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June 2, 2017 / Nat Anacostia

Nats’ May in review: A baseball is a weapon

May was a streaky month, with attention focused on bullpen problems early in the month and on a brawl between Hunter Strickland and Bryce Harper as the month closed. But the Nats managed to play solidly with a 16–11 record, finishing the month ahead of the second place Mets by 9½ games. By month’s end, the Nats’ odds of winning the division were reported as 90% by FiveThirtyEight, 93% by Baseball Prospectus, and 96% by FanGraphs.

May began with a 3-game set against the Diamondbacks at home. After losing the first game, the Nats won the next two. The next series was on the road against the Phillies. They won the first game, with Matt Albers getting his first major league save because Shawn Kelley and Koda Glover were both on the disabled list. Joe Ross, who had struggled in April, had been optioned to Syracuse, so A.J. Cole pitched the second game, which the Nats also won. The third game featured a bullpen meltdown, as the Nats failed to hold a 5 to 2 lead going into the bottom of the 8th inning and wound up losing 6 to 5 in 10 innings.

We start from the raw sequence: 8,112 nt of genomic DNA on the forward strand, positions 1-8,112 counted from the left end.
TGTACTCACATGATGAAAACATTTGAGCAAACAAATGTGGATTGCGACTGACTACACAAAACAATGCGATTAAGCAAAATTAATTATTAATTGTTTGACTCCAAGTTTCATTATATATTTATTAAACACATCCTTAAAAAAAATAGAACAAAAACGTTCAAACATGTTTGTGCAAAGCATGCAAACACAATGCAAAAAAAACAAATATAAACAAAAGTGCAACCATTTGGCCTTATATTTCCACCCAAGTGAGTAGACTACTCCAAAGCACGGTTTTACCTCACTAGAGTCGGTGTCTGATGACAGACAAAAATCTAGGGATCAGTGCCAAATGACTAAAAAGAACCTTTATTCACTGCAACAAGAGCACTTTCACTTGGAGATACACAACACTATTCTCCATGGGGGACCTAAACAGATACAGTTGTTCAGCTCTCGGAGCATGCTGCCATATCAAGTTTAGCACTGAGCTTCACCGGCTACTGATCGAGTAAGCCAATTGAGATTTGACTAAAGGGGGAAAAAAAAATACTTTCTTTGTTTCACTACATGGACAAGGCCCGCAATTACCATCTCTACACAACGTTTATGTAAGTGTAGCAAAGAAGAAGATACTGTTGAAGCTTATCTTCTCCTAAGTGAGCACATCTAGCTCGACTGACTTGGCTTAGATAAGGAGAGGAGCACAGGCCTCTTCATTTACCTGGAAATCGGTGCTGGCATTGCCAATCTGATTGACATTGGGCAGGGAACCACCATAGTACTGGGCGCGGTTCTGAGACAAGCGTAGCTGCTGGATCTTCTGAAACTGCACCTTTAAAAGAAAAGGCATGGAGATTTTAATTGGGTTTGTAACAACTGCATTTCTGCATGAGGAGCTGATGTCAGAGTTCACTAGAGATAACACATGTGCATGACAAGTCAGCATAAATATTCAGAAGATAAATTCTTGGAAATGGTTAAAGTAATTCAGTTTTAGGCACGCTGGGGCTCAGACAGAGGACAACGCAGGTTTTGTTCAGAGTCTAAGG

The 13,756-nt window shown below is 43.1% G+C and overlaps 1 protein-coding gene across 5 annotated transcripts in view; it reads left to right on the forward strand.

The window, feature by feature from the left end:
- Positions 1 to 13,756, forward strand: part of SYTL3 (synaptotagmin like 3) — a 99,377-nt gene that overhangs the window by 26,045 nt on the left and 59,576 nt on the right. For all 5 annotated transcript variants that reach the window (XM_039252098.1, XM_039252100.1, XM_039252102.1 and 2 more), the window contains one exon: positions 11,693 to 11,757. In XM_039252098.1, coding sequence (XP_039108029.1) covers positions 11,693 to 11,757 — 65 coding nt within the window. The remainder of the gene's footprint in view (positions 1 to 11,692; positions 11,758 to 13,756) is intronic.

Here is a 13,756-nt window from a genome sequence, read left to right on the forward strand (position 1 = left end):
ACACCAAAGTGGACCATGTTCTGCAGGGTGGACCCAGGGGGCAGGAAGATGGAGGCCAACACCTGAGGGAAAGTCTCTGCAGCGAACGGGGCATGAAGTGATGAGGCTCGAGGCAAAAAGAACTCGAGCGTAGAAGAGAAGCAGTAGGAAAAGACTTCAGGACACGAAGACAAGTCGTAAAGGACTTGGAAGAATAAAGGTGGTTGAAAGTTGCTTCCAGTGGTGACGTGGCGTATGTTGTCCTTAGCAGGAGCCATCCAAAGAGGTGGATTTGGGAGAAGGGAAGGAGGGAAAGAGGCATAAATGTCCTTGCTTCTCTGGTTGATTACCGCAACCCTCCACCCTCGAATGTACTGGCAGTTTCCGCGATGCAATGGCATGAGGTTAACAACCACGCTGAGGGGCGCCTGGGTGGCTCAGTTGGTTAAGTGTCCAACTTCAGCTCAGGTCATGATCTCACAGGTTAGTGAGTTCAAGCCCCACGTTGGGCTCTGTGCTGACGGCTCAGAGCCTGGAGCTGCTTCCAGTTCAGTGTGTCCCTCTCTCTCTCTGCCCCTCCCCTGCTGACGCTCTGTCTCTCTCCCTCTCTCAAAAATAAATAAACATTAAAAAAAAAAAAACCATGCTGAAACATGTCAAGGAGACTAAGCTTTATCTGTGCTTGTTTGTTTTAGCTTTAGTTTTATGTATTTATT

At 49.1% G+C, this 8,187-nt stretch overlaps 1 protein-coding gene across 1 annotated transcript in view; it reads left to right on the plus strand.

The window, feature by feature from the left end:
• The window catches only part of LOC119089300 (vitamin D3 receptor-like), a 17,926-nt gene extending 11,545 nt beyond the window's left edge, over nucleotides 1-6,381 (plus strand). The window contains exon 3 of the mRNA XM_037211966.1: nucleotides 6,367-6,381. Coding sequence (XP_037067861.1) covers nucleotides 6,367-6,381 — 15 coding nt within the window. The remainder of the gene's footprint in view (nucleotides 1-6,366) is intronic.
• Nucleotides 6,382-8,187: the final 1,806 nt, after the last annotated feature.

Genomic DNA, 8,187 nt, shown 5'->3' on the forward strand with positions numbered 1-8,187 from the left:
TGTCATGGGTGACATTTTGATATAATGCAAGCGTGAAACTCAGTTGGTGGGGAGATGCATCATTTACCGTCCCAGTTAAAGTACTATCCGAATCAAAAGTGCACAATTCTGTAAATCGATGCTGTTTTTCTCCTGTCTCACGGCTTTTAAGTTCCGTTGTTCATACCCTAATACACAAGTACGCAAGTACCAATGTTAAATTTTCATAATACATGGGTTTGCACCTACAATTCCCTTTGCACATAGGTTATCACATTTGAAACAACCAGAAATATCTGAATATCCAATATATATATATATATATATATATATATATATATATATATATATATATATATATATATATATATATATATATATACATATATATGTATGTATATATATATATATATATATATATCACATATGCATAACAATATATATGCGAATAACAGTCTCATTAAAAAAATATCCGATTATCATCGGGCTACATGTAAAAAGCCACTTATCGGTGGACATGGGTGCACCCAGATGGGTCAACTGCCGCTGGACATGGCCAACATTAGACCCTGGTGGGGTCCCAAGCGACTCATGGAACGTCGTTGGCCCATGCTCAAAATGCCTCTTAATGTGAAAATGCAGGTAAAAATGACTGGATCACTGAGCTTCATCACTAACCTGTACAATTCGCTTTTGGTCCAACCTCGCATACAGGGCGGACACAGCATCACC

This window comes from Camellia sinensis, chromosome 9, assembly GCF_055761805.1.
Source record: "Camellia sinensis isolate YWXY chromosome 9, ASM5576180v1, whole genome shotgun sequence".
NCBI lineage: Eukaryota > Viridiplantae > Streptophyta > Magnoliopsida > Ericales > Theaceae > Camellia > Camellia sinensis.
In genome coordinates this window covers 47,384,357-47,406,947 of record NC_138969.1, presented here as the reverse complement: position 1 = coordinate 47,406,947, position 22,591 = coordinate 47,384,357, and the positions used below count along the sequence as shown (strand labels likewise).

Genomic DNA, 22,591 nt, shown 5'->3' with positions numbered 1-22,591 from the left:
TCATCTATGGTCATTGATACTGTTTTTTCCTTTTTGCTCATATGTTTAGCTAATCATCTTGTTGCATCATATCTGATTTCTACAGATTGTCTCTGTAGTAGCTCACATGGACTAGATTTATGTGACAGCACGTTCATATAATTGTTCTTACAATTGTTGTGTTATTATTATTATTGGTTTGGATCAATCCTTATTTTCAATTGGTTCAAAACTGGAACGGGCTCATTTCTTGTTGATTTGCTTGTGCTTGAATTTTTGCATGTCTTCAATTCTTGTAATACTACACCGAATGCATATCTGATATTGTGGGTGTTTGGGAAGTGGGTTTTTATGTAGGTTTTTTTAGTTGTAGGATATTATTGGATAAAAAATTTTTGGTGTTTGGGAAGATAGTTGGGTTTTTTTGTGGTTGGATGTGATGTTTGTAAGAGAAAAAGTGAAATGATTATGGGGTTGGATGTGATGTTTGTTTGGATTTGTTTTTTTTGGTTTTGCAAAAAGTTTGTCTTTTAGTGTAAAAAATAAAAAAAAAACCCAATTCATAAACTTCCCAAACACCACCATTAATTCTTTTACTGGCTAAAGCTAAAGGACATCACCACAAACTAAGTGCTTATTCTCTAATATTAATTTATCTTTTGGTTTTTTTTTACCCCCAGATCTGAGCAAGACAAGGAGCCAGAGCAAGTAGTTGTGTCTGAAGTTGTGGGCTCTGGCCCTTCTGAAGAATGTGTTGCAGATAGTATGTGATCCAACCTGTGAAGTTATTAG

The Nats then played two games in Baltimore and lost both of them, with another bullpen meltdown occurring in the second game. Max Scherzer had given up 2 runs in 8 innings, and the Nats had a 4 to 2 lead going into the bottom of the ninth. The Orioles tied it, then won in the 12th inning. The next night Nats faced the Orioles at home and staged their own late inning heroics to come back from a 6 to 2 deficit through seven innings to walk off the O’s in the ninth. Then came two rain-outs—the second home game against the O’s, as well as the opener of a 3-game home series against the Phillies. The Phillies game would be made up with a Sunday doubleheader.